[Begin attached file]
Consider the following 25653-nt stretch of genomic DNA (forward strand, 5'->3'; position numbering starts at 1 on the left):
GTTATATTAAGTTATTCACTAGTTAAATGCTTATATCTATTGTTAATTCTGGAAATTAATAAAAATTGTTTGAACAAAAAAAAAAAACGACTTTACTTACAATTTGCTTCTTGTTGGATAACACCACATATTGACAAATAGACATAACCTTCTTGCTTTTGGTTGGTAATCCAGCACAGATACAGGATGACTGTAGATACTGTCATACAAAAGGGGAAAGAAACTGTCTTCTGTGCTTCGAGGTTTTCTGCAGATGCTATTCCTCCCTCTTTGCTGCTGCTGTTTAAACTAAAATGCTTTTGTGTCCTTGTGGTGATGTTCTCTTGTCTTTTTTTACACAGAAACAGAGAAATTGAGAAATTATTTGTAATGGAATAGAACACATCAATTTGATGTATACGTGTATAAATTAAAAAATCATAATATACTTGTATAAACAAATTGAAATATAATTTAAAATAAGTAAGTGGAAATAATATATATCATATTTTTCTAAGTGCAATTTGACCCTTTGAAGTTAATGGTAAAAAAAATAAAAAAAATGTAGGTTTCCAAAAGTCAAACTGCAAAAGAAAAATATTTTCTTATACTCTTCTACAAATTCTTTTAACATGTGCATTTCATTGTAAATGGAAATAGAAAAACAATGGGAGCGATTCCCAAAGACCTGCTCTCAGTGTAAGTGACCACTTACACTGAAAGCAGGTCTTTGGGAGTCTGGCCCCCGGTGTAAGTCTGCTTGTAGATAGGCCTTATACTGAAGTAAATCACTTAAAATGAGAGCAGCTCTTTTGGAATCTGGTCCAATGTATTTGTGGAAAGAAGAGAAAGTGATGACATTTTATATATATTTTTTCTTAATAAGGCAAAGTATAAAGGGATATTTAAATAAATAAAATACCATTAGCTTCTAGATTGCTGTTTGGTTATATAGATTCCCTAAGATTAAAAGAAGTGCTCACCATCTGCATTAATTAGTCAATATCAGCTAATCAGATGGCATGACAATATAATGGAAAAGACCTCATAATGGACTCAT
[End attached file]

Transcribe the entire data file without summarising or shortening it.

Consider the following 25653-nt stretch of genomic DNA (forward strand, 5'->3'; position numbering starts at 1 on the left):
GTTATATTAAGTTATTCACTAGTTAAATGCTTATATCTATTGTTAATTCTGGAAATTAATAAAAATTGTTTGAACAAAAAAAAAAAACGACTTTACTTACAATTTGCTTCTTGTTGGATAACACCACATATTGACAAATAGACATAACCTTCTTGCTTTTGGTTGGTAATCCAGCACAGATACAGGATGACTGTAGATACTGTCATACAAAAGGGGAAAGAAACTGTCTTCTGTGCTTCGAGGTTTTCTGCAGATGCTATTCCTCCCTCTTTGCTGCTGCTGTTTAAACTAAAATGCTTTTGTGTCCTTGTGGTGATGTTCTCTTGTCTTTTTTTACACAGAAACAGAGAAATTGAGAAATTATTTGTAATGGAATAGAACACATCAATTTGATGTATACGTGTATAAATTAAAAAATCATAATATACTTGTATAAACAAATTGAAATATAATTTAAAATAAGTAAGTGGAAATAATATATATCATATTTTTCTAAGTGCAATTTGACCCTTTGAAGTTAATGGTAAAAAAAATAAAAAAAATGTAGGTTTCCAAAAGTCAAACTGCAAAAGAAAAATATTTTCTTATACTCTTCTACAAATTCTTTTAACATGTGCATTTCATTGTAAATGGAAATAGAAAAACAATGGGAGCGATTCCCAAAGACCTGCTCTCAGTGTAAGTGACCACTTACACTGAAAGCAGGTCTTTGGGAGTCTGGCCCCCGGTGTAAGTCTGCTTGTAGATAGGCCTTATACTGAAGTAAATCACTTAAAATGAGAGCAGCTCTTTTGGAATCTGGTCCAATGTATTTGTGGAAAGAAGAGAAAGTGATGACATTTTATATATATTTTTTCTTAATAAGGCAAAGTATAAAGGGATATTTAAATAAATAAAATACCATTAGCTTCTAGATTGCTGTTTGGTTATATAGATTCCCTAAGATTAAAAGAAGTGCTCACCATCTGCATTAATTAGTCAATATCAGCTAATCAGATGGCATGACAATATAATGGAAAAGACCTCATAATGGACTCAT